By Tony Collins
In the High Court today, the Post Office will argue for the judge in the Horizon IT trials to sack himself.
The Post Office is concerned that the judge’s criticisms of the Post Office in his first judgement could affect his future three judgements. The Post Office accuses the judge, Sir Peter Fraser QC, of bias.
Given the thousands of pages of legal documents that relate to the four trials in this dispute, it is easy to assume that the arguments are hard to grasp for anyone new to the case. But the issue at stake in the Post Office Horizon IT trials is a simple one:
- who is to be believed – system owner or user – when one side says the computer system was robust and reliable and the other side says it wasn’t working as originally intended and was producing unexpected outputs?
The Post Office says in essence: the losses shown on Horizon were real and were the user’s responsibility, the users in this case being sub-postmasters.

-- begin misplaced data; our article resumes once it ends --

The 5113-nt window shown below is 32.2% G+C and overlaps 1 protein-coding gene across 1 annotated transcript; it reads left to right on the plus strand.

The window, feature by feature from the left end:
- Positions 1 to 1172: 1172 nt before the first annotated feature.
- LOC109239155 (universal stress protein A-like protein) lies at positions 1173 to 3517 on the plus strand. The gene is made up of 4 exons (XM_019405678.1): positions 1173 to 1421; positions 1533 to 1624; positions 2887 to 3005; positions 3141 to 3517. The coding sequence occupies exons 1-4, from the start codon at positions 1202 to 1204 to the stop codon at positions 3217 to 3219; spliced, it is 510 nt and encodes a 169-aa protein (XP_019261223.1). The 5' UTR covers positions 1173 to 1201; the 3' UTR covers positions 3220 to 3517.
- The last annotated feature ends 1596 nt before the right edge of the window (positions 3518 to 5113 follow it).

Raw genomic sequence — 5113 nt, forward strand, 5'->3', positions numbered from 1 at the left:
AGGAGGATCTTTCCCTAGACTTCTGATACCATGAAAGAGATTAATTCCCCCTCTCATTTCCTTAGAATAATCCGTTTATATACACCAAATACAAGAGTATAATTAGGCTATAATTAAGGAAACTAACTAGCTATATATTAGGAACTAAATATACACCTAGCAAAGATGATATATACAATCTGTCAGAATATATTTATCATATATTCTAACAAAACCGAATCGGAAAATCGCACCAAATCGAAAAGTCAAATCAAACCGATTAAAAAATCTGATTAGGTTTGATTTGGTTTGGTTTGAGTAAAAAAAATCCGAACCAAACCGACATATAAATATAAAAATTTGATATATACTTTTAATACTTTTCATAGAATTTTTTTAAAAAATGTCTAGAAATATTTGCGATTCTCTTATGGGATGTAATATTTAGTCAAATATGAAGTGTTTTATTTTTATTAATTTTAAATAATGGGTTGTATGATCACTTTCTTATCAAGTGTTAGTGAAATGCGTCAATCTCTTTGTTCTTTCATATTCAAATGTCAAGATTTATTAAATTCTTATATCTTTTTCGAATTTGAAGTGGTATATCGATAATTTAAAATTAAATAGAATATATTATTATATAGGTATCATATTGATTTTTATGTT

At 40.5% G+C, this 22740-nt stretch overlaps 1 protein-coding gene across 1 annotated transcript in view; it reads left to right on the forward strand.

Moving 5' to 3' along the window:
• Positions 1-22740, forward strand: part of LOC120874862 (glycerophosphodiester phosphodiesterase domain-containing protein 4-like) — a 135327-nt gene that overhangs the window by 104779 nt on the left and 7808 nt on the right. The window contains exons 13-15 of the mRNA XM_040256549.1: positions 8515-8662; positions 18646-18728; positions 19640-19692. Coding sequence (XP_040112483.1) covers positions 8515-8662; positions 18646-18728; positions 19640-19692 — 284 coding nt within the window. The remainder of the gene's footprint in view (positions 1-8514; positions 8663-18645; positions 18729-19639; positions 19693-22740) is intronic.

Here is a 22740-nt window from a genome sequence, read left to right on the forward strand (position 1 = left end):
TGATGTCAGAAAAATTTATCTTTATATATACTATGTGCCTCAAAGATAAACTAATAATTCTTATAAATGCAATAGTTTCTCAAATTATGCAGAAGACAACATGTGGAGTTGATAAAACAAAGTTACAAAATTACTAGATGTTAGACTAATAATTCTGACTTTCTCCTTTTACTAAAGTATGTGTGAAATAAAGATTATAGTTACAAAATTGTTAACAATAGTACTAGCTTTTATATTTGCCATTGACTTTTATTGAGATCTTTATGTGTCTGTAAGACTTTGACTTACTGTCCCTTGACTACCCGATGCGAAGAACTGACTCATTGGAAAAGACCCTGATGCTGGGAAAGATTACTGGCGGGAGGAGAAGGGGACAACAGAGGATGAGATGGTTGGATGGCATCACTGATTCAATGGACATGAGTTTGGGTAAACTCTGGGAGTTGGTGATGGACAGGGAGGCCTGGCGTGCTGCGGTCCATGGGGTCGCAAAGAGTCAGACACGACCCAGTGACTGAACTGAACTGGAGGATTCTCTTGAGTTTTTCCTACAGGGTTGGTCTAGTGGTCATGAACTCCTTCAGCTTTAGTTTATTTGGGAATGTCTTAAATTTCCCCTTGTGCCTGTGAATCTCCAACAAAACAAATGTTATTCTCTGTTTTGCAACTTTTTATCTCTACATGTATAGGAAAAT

The users’ counter-argument is in essence: we didn’t take any money and the losses shown on an imperfect Horizon were unexpected outputs. Not our fault.
It’s the same argument when there are major incidents that involve planes or autonomous cars:
- is the aircraft or car manufacturer correct when asserting that it was the user’s fault (pilot or driver).
- Or is the manufacturer not owning up to IT faults and blaming the user?
Major aviation incidents are investigated independently by statutory bodies. But the Post Office is not automatically subject to any statutory investigation when its IT is alleged to have gone wrong.
It could be said that the four High Court trials over the Horizon branch accounting system are the equivalent of the aviation world’s statutory independent investigation.
The big difference is that Boeing or Airbus cannot ask for the head of an independent inquiry into suspected IT problems after major incidents to be sacked. The Post Office can.
Postofficetrial – coverage by Nick Wallis
Post Office could face huge bill for first Horizon trial – Karl Flinders, Computer Weekly